Spring racing: was there ever a greater scam played on women?
Sophie Van Den Akker poses during Melbourne Cup Day at Flemington Racecourse in 2011 in Melbourne, Australia. (Photo by Don Arnold/WireImage)
Spring is generally considered a joyful time that brings with it balmy evenings, daffodils and the appearance of adorable ducklings in unlikely places. But it also heralds the commencement of the Spring Racing Carnival, an evil tradition that has somehow ingratiated its way into the lives of women across Australia, convincing them that in order to be a ‘‘princess’’ for a day, it’s necessary to buy a twee dress, spend stupid amounts of money on a hat, and wear stillettos even though they know they will be walking on grass a lot and by the end of the day this will become so annoying they will take their shoes off altogether. Was there ever a greater scam played on women?
Every year it happens, as predictable as the turnover to daylight savings. The papers publish ‘‘Racing style guides’’. The morning breakfast programs start bleating about hats. Department stores blanket-bomb us with advertising featuring racing ‘‘celebrities’’ they have invented. We are supposed to find these women compelling and sympathetic even though, let’s face it, they are essentially riding the back of an industry (pun intended) that makes a large part of its profits from exploiting the very poor.
Racegoers "enjoy the atmosphere" on Melbourne Cup Day at Flemington Racecourse in November 1, 2011. (Photo by Scott Barbour/Getty Images)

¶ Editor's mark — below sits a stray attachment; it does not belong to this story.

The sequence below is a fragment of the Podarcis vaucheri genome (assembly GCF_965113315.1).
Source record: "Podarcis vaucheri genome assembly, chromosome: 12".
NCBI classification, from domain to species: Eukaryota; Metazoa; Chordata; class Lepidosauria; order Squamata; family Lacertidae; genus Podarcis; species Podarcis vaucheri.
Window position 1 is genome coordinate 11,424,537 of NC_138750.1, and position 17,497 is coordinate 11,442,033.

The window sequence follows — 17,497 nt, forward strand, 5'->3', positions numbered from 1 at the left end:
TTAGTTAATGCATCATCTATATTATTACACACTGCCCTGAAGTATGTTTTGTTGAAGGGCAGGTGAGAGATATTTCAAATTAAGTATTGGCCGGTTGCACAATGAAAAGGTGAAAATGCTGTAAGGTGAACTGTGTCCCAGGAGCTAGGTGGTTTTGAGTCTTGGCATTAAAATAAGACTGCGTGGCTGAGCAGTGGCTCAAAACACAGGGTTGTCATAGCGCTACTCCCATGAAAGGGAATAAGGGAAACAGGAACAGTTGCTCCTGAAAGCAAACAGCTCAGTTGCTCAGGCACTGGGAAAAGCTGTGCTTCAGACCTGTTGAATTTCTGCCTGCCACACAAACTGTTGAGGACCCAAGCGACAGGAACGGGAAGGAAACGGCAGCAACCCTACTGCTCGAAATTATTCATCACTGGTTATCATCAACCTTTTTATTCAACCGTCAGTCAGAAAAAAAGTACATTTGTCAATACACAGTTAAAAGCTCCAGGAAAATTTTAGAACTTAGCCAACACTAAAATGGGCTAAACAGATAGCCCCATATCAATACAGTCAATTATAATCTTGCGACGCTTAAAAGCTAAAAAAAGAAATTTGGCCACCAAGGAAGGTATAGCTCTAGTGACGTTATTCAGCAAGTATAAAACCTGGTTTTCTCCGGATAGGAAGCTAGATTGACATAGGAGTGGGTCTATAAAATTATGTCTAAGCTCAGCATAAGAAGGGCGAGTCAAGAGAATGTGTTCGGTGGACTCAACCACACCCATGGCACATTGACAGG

For even though gambling is a pastime with a less-than-salubrious reputation, during the spring carnival we are sold the lie that horse-racing is the sport of kings, and that somehow means every woman who turns up at Randwick or Flemington could be Kate Middleton on a good day.
Of course, the horses themselves are men’s business. Not to mention the complex algorithms which set the gambling odds - far too befuddling for our lady-brains. For us, racing is all about the fashion. As it happens, I am a feminist who also loves fashion, but in the parallel universe of the Carnival, women are not supposed to wear trousers, which I find troubling. Apparently it’s frowned upon by the Victoria Racing Club, which sets the racing carnival dress code. Can you imagine anything so retro as a lady-trouser-ban? The last time I heard about one it was in a slice of Downton Abbey dialogue. Don’t even get me started on fascinators, which are in no way fascinating.
Racegoers "dance" at Melbourne Cup Day at Flemington Racecourse on November, 2011. (Photo by Scott Barbour/Getty Images)
The trouble with the spring racing Princess Myth is that it is so vastly at odds with what ends up happening: hordes of women who left the house in their finest end up getting so drunk they can barely walk. This is when they take their shoes off, and innocent passers-by are treated to the spectacle of bedraggled women walking shoeless through the streets in a vain effort to get a cab, as they get sexually harassed by men in wrap-around sunglasses who have loosened their ties and are feeling a little cheeky after the 17 beers they have ingested track-side.
Racegoers make their way home through the rubbish after attending Melbourne Cup Day at Flemington Racecourse November 1, 2011. (Photo by Scott Barbour/Getty Images)
Because while the concept of drinking during the day might seem delightfully decadent and Gatsby-esque, the reality is that it just sucks. You get tired and want to loosen your dress and you start feeling hungover around sundown. No, give me the dogs over the horses any day. At the greyhound racing, you can wear flat shoes, you can sit down, and eating hot dogs is encouraged, if not compulsory. And I defy anyone to look like a princess with tomato sauce running down her chin.